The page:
Marjorie Kelly: Mm-hmm (affirmative). Yeah. Back in 1776 in the US we began a process of democratizing politics. We have never democratized economics. It used to be that the whole world was knit together. In the monarchy they had all the social power, they had all the economic power, they had all the political power. Those have become separate spheres. We’ve never democratized economics, and we don’t think about democracy of having any business being in the economy, we think, no, democracy is over here, that’s more government, and the economy is just what it is, what it is, and the wealthy people own everything, and we just think that’s normal. Why does worker ownership matter? Let’s start from the point of view of families. One of the things that John Barros said to us, and he’s the head of economic development in Boston, he said, “It takes a job to get out of poverty. It takes assets to stay out of poverty.” Something like 47% of Americans, today, cannot put together $400 in an emergency. Now, think about that, you break your ankle, your tire goes flat, your kid needs a school band uniform, I mean, whatever, you can think of a million reasons that you might and need $400, and to think that many Americans cannot put together $400, I mean, that’s scary. You would live in a state of kind of, I think, economic anxiety, pretty much, all the time. Is that a good life? Is that the life of life, liberty and pursuit of happiness? It’s not. That’s a terrible quality of life. Most of us don’t think about assets. Most of us don’t understand the difference between income and assets. An asset is something that has enduring value, and it can actually generate wealth over time. It’s different than just hit of income, which can start or stop. If workers own an enterprise, they’re much less likely to lay themselves off. They’re much less likely to outsource their jobs to China.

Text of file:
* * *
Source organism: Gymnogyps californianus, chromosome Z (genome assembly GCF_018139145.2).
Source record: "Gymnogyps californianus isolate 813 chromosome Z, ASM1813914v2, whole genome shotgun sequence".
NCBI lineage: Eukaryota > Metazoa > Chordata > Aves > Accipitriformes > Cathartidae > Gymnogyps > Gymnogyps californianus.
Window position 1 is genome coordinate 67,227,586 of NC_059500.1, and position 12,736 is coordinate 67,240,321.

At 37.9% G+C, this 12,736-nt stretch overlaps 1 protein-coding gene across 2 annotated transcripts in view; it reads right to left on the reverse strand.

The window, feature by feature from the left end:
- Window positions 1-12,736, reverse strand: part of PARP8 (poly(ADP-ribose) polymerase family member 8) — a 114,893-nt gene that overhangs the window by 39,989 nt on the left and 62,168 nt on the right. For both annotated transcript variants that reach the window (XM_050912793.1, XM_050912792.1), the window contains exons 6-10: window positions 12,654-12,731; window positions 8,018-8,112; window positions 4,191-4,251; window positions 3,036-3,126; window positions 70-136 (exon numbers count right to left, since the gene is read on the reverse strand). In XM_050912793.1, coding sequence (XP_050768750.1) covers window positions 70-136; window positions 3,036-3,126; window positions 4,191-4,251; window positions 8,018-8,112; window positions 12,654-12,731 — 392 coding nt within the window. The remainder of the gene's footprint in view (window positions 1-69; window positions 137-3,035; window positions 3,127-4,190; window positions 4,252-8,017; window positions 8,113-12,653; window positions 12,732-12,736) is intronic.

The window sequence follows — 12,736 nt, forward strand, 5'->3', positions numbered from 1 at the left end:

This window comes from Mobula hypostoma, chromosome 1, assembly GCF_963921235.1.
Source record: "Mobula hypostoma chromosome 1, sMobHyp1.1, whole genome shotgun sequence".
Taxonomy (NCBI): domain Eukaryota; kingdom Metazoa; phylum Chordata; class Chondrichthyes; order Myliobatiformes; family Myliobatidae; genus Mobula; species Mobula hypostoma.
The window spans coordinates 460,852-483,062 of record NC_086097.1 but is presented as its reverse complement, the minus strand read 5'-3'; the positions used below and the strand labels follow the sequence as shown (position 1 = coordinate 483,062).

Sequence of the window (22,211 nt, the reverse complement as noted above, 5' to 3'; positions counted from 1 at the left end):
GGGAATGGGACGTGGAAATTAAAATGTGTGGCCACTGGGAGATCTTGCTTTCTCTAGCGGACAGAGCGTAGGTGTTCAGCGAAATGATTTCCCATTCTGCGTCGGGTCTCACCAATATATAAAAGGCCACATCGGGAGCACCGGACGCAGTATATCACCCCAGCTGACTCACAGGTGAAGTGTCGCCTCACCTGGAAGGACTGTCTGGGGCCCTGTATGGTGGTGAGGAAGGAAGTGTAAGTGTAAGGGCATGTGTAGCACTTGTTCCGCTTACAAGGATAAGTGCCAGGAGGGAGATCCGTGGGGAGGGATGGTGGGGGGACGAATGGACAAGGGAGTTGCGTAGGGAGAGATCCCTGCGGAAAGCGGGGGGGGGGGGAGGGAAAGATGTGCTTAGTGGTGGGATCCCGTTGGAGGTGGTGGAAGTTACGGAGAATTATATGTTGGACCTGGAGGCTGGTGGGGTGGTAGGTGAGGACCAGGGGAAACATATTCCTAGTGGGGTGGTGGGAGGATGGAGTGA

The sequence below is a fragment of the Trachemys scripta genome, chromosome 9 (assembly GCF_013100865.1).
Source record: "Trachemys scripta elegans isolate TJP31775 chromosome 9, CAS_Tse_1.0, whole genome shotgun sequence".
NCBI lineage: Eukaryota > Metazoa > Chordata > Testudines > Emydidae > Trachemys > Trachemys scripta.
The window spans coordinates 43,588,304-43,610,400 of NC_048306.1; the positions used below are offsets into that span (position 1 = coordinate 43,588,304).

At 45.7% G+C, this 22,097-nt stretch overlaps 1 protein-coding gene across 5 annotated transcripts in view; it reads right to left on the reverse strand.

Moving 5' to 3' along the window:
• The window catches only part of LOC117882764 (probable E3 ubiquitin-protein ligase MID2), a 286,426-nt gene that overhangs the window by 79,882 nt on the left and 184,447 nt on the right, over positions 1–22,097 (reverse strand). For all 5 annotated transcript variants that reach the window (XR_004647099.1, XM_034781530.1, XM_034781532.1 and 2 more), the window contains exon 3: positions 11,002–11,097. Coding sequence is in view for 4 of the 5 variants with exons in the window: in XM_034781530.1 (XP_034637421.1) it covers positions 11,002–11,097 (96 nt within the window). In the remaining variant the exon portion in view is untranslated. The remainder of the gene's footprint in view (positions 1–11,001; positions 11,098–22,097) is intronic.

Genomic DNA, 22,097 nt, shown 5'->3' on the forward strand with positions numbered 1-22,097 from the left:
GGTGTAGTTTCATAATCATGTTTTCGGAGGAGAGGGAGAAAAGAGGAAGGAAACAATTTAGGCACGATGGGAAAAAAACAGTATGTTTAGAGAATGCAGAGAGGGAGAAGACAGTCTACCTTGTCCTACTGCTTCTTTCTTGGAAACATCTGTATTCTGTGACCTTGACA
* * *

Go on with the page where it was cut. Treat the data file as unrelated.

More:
They have not only a good income, about 12% higher than other kinds of companies, research shows, they have about twice the retirement savings, so you go into retirement, you have a little bit of social security income, but you have this hit of assets, kind of this cushion that you can use to protect yourself, and take care of yourself. Now, you’re starting to have the foundation of economic security, financial stability. You can send a child to college. You can buy a home. You can weather a period of unemployment. Assets are foundational. There’s a reason that every economy in the world has been a question of who owns the assets. Who controls the assets? That’s where the real power is, that’s where the real security is. We’re so beaten down in our society we don’t even think about ordinary people needing, and having a right to own more assets.